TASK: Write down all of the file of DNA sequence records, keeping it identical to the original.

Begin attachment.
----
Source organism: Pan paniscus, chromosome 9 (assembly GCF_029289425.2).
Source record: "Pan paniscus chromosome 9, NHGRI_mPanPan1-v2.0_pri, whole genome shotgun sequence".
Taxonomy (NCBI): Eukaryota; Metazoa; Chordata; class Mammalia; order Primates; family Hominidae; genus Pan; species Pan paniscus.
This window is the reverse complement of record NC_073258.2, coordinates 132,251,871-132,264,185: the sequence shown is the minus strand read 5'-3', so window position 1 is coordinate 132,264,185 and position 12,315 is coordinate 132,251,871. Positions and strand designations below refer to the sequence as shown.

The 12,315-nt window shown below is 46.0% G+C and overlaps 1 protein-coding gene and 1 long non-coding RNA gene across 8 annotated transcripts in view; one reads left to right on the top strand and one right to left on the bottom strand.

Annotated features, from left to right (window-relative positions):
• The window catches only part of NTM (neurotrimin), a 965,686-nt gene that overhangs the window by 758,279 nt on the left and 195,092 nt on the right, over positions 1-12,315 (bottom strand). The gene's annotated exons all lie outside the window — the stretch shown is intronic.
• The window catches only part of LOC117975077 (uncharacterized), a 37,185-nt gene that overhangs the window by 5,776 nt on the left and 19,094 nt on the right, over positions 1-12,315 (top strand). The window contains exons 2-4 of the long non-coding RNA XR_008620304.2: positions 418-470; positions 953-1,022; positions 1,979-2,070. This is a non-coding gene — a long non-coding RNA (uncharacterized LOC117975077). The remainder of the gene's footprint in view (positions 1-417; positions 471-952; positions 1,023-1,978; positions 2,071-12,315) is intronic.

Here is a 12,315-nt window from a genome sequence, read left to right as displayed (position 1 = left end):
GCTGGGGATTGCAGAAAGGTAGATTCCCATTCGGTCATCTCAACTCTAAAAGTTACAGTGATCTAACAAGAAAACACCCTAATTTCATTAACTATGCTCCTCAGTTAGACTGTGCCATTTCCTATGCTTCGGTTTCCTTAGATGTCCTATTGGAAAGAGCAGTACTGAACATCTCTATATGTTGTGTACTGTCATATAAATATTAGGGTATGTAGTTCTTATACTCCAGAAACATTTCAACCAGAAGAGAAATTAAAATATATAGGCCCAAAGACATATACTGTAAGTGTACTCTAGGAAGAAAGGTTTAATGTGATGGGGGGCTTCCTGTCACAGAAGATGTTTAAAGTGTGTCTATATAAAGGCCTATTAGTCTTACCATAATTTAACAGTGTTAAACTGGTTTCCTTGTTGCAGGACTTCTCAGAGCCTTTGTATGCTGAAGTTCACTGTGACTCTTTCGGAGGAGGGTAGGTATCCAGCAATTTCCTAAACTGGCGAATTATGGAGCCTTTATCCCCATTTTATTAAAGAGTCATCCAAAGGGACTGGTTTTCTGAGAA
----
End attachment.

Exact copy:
Source organism: Pan paniscus, chromosome 9 (assembly GCF_029289425.2).
Source record: "Pan paniscus chromosome 9, NHGRI_mPanPan1-v2.0_pri, whole genome shotgun sequence".
Taxonomy (NCBI): Eukaryota; Metazoa; Chordata; class Mammalia; order Primates; family Hominidae; genus Pan; species Pan paniscus.
This window is the reverse complement of record NC_073258.2, coordinates 132,251,871-132,264,185: the sequence shown is the minus strand read 5'-3', so window position 1 is coordinate 132,264,185 and position 12,315 is coordinate 132,251,871. Positions and strand designations below refer to the sequence as shown.

The 12,315-nt window shown below is 46.0% G+C and overlaps 1 protein-coding gene and 1 long non-coding RNA gene across 8 annotated transcripts in view; one reads left to right on the top strand and one right to left on the bottom strand.

Annotated features, from left to right (window-relative positions):
• The window catches only part of NTM (neurotrimin), a 965,686-nt gene that overhangs the window by 758,279 nt on the left and 195,092 nt on the right, over positions 1-12,315 (bottom strand). The gene's annotated exons all lie outside the window — the stretch shown is intronic.
• The window catches only part of LOC117975077 (uncharacterized), a 37,185-nt gene that overhangs the window by 5,776 nt on the left and 19,094 nt on the right, over positions 1-12,315 (top strand). The window contains exons 2-4 of the long non-coding RNA XR_008620304.2: positions 418-470; positions 953-1,022; positions 1,979-2,070. This is a non-coding gene — a long non-coding RNA (uncharacterized LOC117975077). The remainder of the gene's footprint in view (positions 1-417; positions 471-952; positions 1,023-1,978; positions 2,071-12,315) is intronic.

Here is a 12,315-nt window from a genome sequence, read left to right as displayed (position 1 = left end):
GCTGGGGATTGCAGAAAGGTAGATTCCCATTCGGTCATCTCAACTCTAAAAGTTACAGTGATCTAACAAGAAAACACCCTAATTTCATTAACTATGCTCCTCAGTTAGACTGTGCCATTTCCTATGCTTCGGTTTCCTTAGATGTCCTATTGGAAAGAGCAGTACTGAACATCTCTATATGTTGTGTACTGTCATATAAATATTAGGGTATGTAGTTCTTATACTCCAGAAACATTTCAACCAGAAGAGAAATTAAAATATATAGGCCCAAAGACATATACTGTAAGTGTACTCTAGGAAGAAAGGTTTAATGTGATGGGGGGCTTCCTGTCACAGAAGATGTTTAAAGTGTGTCTATATAAAGGCCTATTAGTCTTACCATAATTTAACAGTGTTAAACTGGTTTCCTTGTTGCAGGACTTCTCAGAGCCTTTGTATGCTGAAGTTCACTGTGACTCTTTCGGAGGAGGGTAGGTATCCAGCAATTTCCTAAACTGGCGAATTATGGAGCCTTTATCCCCATTTTATTAAAGAGTCATCCAAAGGGACTGGTTTTCTGAGAA